Its indica-dominant genetics means it usually grows short and stout, but it still gets solid yields and has dense buds. You’ll want to be sure to prune and top Wedding Cake to get rid of some of its foliage, for fear of it developing mold. This frosty strain is covered in trichomes and will be a sticky one in your garden, but its sweet citrusy smells with hints of vanilla make it a pleasure to grow.
A relative newcomer to the strain world, Wedding Cake is a Cookies cross that launched a whole new family of cake strains, such as Ice Cream Cake, LA Kush Cake, Cake Batter, and so much more.
Another relatively new strain, GMO Cookies will smell like nothing you’ve ever grown before—its nickname is “Garlic Cookies.” Crossing two classic strains, GSC and Chemdog, GMO has dense, sticky, light green buds with orange hairs and is a high yielder. Its trichome levels make it a good one for pressing your own hash.
Super Lemon Haze
This strain can handle many climates, both indoors and outdoors, but it can take a long time to flower—more like nine or ten weeks. Regardless, GMO Cookies is a new standard that packs a punch and brings some great savory scents to your garden.
This cross of legendary Super Silver Haze and Lemon Skunk will definitely bring some lemon scents to your garden. Super Lemon Haze has some strong sativa in its genetics, so it likes slightly warmer climates with a little more humidity, but it is still versatile and can thrive in most places.
Sour OG is a great strain for beginners looking to grow something a little different. This OG Kush and Sour Diesel cross has a complex mix of scents—skunk, spice, and of course fuel, with some hints of pine and lemon.
This is a strong, sturdy plant that doesn’t need much attention, but be sure to give it plenty of space to stretch out—it grows tall, like parent Lemon Skunk. Scrogging always helps, but you’ll likely get solid yields even without it. SLH usually takes a little longer to flower, around nine weeks, another sign of its sativa roots, so you may need to be a little patient when waiting to harvest this one.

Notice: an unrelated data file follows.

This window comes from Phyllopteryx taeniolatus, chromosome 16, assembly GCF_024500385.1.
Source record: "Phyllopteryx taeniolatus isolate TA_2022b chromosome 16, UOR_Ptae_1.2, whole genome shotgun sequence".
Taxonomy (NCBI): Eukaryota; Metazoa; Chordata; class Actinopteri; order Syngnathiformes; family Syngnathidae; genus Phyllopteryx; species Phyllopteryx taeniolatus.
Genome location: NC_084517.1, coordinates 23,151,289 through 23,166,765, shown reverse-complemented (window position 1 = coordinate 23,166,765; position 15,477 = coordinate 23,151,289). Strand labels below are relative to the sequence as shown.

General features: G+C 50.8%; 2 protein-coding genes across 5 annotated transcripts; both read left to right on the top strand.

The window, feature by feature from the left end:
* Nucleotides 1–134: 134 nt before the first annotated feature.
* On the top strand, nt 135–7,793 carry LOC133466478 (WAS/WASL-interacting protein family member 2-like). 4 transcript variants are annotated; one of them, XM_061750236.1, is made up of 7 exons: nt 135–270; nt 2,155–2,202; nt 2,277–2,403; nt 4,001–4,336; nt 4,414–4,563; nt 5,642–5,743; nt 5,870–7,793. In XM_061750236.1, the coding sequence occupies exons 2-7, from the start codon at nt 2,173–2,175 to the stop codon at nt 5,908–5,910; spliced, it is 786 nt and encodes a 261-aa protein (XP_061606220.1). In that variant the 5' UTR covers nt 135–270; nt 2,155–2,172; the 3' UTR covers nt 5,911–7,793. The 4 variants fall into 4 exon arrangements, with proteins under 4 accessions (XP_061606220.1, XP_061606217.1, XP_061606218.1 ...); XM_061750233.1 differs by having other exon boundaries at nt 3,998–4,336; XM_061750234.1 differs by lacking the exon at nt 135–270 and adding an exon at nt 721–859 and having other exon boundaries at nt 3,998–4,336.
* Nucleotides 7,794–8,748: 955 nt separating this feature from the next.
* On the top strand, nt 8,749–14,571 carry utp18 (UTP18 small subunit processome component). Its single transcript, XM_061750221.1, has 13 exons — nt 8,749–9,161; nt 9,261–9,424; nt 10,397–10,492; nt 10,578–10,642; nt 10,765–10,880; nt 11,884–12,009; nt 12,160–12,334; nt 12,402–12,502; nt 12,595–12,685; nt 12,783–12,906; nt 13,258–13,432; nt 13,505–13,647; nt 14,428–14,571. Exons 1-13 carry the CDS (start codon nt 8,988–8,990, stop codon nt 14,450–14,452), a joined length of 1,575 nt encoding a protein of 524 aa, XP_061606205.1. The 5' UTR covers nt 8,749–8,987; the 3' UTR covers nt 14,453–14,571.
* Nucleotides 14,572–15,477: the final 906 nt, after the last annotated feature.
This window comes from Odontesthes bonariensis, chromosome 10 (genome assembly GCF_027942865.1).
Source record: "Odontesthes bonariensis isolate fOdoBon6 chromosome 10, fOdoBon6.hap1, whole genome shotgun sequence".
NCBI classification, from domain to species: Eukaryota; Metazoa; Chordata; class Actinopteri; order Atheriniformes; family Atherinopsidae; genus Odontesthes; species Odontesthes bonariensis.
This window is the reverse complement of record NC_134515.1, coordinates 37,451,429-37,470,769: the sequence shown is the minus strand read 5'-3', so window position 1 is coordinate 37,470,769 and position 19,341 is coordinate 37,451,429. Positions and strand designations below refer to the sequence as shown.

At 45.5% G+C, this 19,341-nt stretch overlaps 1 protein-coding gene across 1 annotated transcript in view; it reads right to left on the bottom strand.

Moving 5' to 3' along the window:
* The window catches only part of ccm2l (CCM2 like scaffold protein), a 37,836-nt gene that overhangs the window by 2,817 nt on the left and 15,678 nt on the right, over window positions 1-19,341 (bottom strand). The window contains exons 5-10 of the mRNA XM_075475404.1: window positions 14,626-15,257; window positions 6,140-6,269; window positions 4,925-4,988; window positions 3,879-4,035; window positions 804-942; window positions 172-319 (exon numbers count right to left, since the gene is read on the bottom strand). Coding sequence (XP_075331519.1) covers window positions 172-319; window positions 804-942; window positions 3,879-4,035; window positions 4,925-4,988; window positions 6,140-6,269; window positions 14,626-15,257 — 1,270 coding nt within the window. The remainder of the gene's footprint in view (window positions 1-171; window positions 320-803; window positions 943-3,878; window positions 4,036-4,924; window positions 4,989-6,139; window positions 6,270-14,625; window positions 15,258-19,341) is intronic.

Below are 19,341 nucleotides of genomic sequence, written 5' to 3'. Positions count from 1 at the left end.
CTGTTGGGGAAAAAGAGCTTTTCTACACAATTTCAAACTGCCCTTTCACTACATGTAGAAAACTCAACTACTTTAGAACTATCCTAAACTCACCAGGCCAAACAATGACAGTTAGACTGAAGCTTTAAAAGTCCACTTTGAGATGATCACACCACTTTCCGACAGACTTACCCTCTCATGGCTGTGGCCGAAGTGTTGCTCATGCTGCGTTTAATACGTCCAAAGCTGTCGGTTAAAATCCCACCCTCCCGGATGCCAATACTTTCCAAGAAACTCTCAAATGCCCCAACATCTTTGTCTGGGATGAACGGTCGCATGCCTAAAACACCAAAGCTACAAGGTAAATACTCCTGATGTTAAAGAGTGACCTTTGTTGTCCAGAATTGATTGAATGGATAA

Explore our strain selection categories below to find the best easy strains to suit your preferences.
Before dropping a seed into some soil, we recommend giving some thought to what kind of strain you want to grow. Consider how much space you have available, how much money you’re willing to spend, what kind of high and flavours you enjoy when you smoke, and your local weather patterns and climate.
Beginner growers often don’t want to invest large amounts of money into a new hobby. If this applies to you, we advise purchasing cheaper seeds. This means less pressure to produce a perfect outcome, making for a more pleasant and casual growing experience. Oh, and “cheap seeds” doesn’t equate to bad genetics. Many cheaper varieties offer superb yields of high-quality flowers.
Special Queen 1
If you’re just setting foot on your cannabis growing journey, starting off with easy genetics will really help you along the way. You’ll still need to take good care of your plants, but hardy, beginner-friendly strains are much more forgiving and easier to cultivate.
Clocking in at €4.50 for a single seed, Special Queen 1 offers a fantastic return on investment. She descends from a mix of genetics from Mexico, Colombia, and beyond, and provides a long-lasting high that targets the body and the mind. With a THC content of 18% and an average yield of 550g/m², Special Queen offers substantial bang for your buck.
Auto-flowering plants have some unique qualities:
Train plants to grow short and flat with many buds sites to get the best yields from CFLs
High Potency – Famous Strains & Cup Winners
On the flip side, a photoperiod plant gives you as much time as you need to dial in your grow and make mistakes because it won’t start making buds until you “tell” it to. That gives you time to conduct experiments and/or really see what a plant can do!
Although they’re generally hardy, in some ways auto-flowering strains can be tough for a beginner because they don’t leave a lot of time for mistakes. If you mess up in the first 3-6 weeks, you can sometimes end up with a tiny plant and small yields at harvest and unfortunately there’s really nothing you can do about it at that point.